Wednesday, December 17, 2014

Whales in Massachusetts!

Hi Sea Fans,

I just spent a couple days with Cynde McInnis from The Whalemobile teaching kids about humpback whales! Cynde also works at Cape Ann Whale Watch in Gloucester, MA. They take passengers out to watch humpback whales on their feeding grounds in the Stellwagen Bank National Marine Sanctuary.  A Marine Sanctuary is an area in the ocean that is protected for its cultural, natural or historical significance. In the case of Stellwagen Bank, there are more than 500 plants and animals found in the 842 square miles off the coast of Massachusetts—including 3 species of endangered whales: the humpback, fin and right whales.

Unfortunately, I was too late in the season to go whale watching, but I was lucky that I could work with Cynde and go into schools with her life-sized inflatable humpback named Nile. Did you know that if you go whale watching at Cape Ann, the naturalists will tell you the names of the whales you are seeing? They know them! The same whales come back year after year to these feeding grounds. This summer they saw Pepper, 
and Nile (to name a few). 
Humpbacks along the entire East Coast of the U.S. are given names based on the patterns on the underside of their tail. The names help the researchers remember the animals. All the researchers use the same names for the whales, so “Sockeye” in Massachusetts is also called “Sockeye” in the Caribbean or Canada.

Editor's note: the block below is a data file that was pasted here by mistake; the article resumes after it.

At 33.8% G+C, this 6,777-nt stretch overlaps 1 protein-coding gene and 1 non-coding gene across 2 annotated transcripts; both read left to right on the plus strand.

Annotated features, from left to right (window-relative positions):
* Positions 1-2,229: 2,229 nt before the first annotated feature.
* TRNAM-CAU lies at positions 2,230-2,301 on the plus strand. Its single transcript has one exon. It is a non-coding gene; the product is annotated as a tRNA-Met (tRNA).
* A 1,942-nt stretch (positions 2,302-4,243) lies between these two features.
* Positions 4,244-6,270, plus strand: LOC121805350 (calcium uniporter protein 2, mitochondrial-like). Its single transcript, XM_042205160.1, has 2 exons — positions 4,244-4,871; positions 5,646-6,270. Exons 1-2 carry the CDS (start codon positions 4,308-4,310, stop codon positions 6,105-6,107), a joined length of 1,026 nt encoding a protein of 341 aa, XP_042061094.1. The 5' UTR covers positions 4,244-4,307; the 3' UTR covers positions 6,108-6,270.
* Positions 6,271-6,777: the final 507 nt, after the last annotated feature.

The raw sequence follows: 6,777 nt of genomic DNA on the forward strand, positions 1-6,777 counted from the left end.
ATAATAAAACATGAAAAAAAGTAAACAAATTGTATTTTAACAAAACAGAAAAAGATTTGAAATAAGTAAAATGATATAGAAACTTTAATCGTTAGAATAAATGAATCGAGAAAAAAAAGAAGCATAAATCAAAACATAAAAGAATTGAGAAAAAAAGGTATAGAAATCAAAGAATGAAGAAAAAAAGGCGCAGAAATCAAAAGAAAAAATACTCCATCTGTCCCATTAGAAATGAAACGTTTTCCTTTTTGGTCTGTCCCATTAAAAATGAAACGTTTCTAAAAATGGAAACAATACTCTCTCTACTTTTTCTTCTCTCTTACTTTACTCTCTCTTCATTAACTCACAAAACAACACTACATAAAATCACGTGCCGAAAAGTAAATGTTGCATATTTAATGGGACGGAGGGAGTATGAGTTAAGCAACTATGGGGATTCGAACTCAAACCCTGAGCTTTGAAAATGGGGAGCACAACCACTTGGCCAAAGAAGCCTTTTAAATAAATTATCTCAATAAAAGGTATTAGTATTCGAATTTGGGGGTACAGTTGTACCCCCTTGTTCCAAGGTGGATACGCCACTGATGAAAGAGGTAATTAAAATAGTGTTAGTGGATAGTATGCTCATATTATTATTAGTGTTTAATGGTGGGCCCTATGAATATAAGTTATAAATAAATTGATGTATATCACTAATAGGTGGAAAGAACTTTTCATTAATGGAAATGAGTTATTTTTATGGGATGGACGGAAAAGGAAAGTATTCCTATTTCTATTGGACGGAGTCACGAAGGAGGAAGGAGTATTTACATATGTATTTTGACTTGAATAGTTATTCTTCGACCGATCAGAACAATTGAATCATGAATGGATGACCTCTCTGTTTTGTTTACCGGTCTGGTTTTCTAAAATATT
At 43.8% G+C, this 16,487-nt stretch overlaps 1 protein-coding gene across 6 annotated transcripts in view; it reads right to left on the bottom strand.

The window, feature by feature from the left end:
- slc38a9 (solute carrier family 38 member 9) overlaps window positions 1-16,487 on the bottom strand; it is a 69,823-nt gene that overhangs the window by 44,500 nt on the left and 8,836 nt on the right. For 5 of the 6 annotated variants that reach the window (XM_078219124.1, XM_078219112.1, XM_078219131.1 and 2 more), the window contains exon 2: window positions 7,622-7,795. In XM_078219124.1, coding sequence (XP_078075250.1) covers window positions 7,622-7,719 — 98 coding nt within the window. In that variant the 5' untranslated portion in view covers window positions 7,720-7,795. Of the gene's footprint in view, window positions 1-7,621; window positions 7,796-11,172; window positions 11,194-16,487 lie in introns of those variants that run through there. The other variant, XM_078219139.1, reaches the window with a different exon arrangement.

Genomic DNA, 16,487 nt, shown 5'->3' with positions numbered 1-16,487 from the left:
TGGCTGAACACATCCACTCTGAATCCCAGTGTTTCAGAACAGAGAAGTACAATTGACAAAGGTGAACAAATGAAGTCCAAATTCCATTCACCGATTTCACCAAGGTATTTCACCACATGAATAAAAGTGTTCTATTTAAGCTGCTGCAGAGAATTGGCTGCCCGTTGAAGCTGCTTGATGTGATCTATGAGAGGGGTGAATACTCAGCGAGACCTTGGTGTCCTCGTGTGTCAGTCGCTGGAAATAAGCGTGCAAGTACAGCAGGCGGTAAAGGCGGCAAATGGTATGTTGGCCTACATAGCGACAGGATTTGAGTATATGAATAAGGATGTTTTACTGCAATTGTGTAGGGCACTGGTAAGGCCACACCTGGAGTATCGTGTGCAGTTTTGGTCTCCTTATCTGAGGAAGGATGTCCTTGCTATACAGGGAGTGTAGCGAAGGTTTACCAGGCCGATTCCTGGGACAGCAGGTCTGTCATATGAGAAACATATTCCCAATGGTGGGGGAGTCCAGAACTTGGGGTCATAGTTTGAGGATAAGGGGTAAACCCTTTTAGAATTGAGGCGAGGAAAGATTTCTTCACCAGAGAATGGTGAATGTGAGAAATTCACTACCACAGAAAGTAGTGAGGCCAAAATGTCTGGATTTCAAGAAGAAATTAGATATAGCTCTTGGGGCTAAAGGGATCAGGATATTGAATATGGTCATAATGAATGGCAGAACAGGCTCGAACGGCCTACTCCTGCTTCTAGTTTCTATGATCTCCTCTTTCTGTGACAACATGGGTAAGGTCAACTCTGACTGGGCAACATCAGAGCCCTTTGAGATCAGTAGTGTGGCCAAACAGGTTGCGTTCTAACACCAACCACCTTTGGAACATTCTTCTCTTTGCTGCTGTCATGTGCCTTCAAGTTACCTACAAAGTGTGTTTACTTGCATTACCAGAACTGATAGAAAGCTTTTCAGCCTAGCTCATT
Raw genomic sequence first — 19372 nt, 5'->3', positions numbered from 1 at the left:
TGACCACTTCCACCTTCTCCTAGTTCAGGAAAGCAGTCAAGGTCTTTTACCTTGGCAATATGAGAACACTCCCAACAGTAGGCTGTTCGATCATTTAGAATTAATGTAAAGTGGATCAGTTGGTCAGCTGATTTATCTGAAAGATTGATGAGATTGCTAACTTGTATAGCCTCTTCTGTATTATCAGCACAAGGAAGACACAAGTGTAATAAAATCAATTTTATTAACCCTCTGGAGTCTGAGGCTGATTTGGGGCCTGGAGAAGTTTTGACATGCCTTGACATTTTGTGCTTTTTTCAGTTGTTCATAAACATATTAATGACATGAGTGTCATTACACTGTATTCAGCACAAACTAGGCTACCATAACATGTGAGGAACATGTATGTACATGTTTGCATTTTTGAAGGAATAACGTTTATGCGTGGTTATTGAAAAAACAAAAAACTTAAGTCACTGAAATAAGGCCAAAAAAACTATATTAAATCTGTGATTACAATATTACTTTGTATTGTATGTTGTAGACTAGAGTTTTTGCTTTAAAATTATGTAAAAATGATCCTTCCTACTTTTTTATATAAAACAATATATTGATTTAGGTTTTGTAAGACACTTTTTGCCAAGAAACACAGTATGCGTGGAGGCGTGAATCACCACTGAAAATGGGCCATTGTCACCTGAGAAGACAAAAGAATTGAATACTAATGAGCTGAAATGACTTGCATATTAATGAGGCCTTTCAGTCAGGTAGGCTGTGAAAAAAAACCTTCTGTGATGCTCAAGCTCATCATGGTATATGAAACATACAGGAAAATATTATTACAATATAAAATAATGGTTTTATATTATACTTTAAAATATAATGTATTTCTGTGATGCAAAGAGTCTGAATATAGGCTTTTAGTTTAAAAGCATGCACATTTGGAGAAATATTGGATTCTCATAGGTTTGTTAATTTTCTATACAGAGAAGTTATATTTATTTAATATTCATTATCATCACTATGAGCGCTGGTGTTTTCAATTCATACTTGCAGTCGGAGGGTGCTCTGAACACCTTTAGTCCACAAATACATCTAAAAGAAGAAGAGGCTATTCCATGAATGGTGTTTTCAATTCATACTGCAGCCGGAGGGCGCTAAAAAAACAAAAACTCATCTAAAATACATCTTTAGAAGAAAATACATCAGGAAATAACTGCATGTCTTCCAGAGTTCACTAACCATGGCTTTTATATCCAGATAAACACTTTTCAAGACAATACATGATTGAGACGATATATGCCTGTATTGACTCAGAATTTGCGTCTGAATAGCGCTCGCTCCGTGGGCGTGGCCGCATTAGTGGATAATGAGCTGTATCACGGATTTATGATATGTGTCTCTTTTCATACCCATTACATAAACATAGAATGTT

Nile was named for the black line on the left side of her fluke that looks like the Nile River. She was seen as a calf in 1987, so we know that she is 27 years old this year, and her mother is Mars. (The baby stays with its mom for one year.) Hancock got his name because in the upper right corner, the mark looks like a signature, or John Hancock. He was also seen as a calf in 1991 and his mother is Clipper (one of Cynde’s favorites). Pepper was the first whale to be named in 1975! She wasn’t seen as a calf so they don’t know how old she is exactly, but she is at least 40 years old.

But back to talking about Nile. Cynde has seen Nile almost every year she has been a naturalist (over 20 years), so she decided to have a life-sized version of her made! 
Years ago, lots of schools would do field trips to watch whales, but that doesn’t happen as much anymore.  Cynde thought that taking a large whale into the schools was a close second to actually seeing a whale. I went to two schools with her and got to talk to 200 hundred children. The best part was that the students actually got to go INSIDE of Nile. Stay tuned for some of the things that the students were able to learn and see!!!

Have a great last few days before Christmas Sea Fans!
Chat soon.
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